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The lowdown on low-priced PCs

More and more of the personal computers sold cost less than $1,000, and the consumers buying them aren't compromising on performance or features.


© St. Petersburg Times, published September 14, 1998

Unlike some computer buyers who look back at their purchase with regret, John Doney is a satisfied customer.

Doney was among last year's wave of buyers for cheaper PCs, those costing $1,000 or less, and the few-frills machine has met his needs nicely.

"I haven't found anything I can't do with it," said Doney, a semiretired college professor from Clearwater.

If Doney were buying a sub-$1,000 PC this year, he would notice a lot of changes.

* MORE CHOICES: Only a handful of companies made the inexpensive machines last year, or they were older machines on closeout specials. This year, they are commonplace. In its Sept. 1 issue, PC Magazine (www.pcmag.com) reviewed 37 models priced at $1,000 or less, not including a monitor.

* MORE POWER: Last year's models were limited in their uses by being slower, poorer cousins to the high-end market. This year's choices have more speed and computing muscle.

PC Magazine concluded that for $1,000, consumers can expect to get a PC with a 266-megahertz Pentium II processor, a 3- or 4-gigabyte hard drive, 4 megabytes of graphics random access memory, a 56K modem and a 32X CD-ROM drive.

* LOWER PRICES: The average price of a machine running Windows and using an Intel chip is currently $1,123, according to PC Data, a Reston, Va., market research firm. PC Data (www.pcdata.com) expects the average price to be at or below $999 by the end of the year.

The sub-$1,000 category has exploded, growing from about 13 percent of the market in January 1997 to about 46 percent in June. PC Data expects it to approach 67 percent by the end of the year.

Stephen Baker, PC Data's senior hardware analyst, broke it down even further: One-third of that percentage will be for machines costing less than $800, with the rest between $800 and $1,000.

"Today, products priced at under ($1,000) are not old, outdated technology but current, highly usable products that can meet 95 percent of what any typical consumer would want to use," Baker said.

The market is still being driven by first-time PC buyers as well as those who are buying a second or third machine, Baker said.

While some experts suggested last year that users would not be satisfied with low-end machines and would want to upgrade, Baker said those people generally don't need to upgrade. If they do, prices for some components are much cheaper now, making upgrades more affordable.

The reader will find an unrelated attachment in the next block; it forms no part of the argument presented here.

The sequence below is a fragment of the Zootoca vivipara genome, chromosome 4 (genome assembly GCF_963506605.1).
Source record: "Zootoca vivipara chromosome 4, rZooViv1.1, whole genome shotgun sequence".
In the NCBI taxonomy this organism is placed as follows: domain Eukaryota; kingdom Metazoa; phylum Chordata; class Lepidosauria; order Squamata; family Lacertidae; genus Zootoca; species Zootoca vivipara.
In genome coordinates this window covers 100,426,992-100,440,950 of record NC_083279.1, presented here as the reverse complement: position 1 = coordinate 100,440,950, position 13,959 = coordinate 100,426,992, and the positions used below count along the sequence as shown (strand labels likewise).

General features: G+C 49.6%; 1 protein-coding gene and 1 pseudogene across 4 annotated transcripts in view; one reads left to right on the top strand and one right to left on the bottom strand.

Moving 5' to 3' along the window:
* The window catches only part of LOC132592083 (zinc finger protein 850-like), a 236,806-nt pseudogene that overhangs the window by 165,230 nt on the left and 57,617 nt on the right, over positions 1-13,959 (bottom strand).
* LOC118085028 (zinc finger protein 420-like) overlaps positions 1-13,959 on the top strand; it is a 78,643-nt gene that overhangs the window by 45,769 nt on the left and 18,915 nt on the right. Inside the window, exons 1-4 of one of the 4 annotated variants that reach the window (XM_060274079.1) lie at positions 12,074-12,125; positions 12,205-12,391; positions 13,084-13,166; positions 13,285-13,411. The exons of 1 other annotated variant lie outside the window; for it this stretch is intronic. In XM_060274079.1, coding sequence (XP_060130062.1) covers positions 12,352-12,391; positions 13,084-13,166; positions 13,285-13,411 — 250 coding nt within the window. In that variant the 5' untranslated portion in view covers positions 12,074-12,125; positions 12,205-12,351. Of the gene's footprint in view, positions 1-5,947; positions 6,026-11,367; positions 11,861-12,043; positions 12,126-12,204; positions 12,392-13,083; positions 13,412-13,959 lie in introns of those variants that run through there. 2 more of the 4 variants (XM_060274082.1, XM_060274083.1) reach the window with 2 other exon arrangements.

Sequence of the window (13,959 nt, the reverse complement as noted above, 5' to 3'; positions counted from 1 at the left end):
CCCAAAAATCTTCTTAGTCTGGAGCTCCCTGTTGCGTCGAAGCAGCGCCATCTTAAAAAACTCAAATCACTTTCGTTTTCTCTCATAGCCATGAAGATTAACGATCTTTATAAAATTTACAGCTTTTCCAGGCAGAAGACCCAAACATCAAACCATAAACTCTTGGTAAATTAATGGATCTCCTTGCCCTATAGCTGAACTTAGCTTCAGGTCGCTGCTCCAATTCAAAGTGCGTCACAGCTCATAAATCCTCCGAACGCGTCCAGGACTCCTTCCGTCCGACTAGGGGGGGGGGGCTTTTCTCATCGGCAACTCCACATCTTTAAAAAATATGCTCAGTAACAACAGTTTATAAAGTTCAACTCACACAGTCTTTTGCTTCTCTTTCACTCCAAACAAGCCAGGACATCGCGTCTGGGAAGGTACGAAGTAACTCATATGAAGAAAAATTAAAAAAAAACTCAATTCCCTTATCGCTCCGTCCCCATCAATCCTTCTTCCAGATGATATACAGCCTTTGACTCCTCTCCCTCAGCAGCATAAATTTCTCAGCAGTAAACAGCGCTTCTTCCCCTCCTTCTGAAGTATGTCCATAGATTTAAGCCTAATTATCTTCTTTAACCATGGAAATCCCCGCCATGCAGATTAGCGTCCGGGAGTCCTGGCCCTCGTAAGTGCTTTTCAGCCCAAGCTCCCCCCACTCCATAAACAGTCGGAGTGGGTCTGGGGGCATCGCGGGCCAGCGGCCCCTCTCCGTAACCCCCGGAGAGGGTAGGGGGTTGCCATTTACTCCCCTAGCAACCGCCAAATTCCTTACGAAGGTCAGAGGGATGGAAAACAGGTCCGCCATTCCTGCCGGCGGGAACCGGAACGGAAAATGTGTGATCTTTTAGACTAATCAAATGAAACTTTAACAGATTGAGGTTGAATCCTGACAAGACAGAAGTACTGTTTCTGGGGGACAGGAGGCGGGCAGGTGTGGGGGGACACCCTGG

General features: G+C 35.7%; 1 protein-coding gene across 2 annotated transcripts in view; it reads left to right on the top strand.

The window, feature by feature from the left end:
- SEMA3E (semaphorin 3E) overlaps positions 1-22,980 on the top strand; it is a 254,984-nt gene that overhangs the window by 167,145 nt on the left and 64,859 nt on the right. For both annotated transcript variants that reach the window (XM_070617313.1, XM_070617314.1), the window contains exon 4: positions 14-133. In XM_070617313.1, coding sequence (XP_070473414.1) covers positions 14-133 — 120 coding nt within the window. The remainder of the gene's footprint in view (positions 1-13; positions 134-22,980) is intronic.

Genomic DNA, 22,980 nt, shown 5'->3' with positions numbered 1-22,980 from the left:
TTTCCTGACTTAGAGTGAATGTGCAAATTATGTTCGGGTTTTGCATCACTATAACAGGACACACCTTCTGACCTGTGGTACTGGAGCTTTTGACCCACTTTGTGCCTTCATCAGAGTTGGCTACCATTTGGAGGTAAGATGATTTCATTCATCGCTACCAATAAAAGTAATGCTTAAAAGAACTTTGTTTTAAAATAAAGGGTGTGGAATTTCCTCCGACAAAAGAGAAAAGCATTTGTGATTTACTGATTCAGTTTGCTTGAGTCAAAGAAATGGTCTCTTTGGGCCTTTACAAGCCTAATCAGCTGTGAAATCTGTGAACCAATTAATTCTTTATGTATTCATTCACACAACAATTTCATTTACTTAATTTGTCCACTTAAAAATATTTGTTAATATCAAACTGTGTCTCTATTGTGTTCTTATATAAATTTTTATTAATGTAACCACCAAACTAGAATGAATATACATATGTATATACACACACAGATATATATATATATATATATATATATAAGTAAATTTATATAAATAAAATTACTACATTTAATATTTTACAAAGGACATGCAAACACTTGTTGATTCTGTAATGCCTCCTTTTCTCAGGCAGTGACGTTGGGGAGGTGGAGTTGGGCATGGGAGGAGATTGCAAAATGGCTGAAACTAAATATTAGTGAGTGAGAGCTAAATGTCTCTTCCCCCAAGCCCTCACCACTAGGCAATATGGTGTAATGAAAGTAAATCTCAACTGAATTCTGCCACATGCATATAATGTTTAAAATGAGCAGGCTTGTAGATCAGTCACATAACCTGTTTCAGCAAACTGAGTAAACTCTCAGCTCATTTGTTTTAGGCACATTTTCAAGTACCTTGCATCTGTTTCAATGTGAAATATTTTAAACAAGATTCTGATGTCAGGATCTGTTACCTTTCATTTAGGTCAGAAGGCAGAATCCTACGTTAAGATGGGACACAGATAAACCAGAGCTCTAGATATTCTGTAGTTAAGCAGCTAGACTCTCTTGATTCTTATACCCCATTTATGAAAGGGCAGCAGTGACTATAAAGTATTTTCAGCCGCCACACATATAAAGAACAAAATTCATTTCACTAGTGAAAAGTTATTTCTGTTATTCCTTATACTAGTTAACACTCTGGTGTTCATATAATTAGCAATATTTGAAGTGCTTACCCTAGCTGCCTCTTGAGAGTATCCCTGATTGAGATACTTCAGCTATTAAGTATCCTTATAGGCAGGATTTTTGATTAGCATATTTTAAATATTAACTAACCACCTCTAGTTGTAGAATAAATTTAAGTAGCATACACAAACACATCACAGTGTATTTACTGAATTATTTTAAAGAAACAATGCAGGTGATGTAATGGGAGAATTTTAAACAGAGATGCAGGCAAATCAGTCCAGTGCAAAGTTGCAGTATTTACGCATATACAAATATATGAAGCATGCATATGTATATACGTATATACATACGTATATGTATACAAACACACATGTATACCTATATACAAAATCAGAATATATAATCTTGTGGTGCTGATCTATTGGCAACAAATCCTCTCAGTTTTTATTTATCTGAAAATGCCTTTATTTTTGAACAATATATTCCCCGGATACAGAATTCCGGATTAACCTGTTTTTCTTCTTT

Anush Yegyazarian, associate editor for PCs at PC Magazine, says consumers have a number of issues to consider before buying.

"The most important thing is assessing your own needs, and realizing what you're going to be using the computer for," Yegyazarian said.

For example, consumers can choose from machines that run on AMD, Cyrix or Intel chips. For most tasks, any will be fine. But if playing graphics-intensive games is high on the list, Yegyazarian says, Intel's Pentium II is the best.

Systems bought off the shelf from retailers can give consumers the comfort of well-known brand names, she said, but they may have to compromise on quality and choice in some of the hardware, such as monitors and expansion capabilities. Some small vendors who build to order "can give you a terrific deal" for those who know what they want and are comfortable going that route.

Yegyazarian suggests consumers check into a company's service and warranty, calling the service number to make sure it is staffed, even at odd hours. In addition, consumers should check restocking fees that can run 10 to 20 percent of the purchase price if the computer is returned.

How low can prices go? Baker sees a floor of $599, given the industry's needs to make a profit. Baker does not see Apple's new iMac influencing the sub-$1,000 Wintel market because of its $1,299 price.

"It is a more expensive machine targeted at current Mac users who want to upgrade," Baker said. "For the same price a retail customer today could get a PC, a 17-inch monitor and a color inkjet printer, and probably even a scanner if they wanted."

Plunging prices on the low end also mean better buys at the high end, according to Yegyazarian and Baker. Baker says there is normally a $1,200 to $1,500 difference between the high and low ends, so as low-end prices fall, so do those on the high end.

Doney of Clearwater, featured in a Times' story in July 1997 on sub-$1,000 PCs, bought a Packard Bell with a 120-megahertz Pentium processor, 16 megs of random access memory, a 1.2-gigabyte hard drive and a modem. He chose the computer because he had a limited budget, and it has all that he needs.

He uses the machine to surf the Internet, a passion that can consume up to three hours a day ("'I'm curious and one thing leads to another"). He also uses it for correspondence, to keep track of materials, such as for his church work, and to play games.

"I really haven't come up with anything that I think I have to have that's more," Doney said. "Some of the things that are on it I haven't used."

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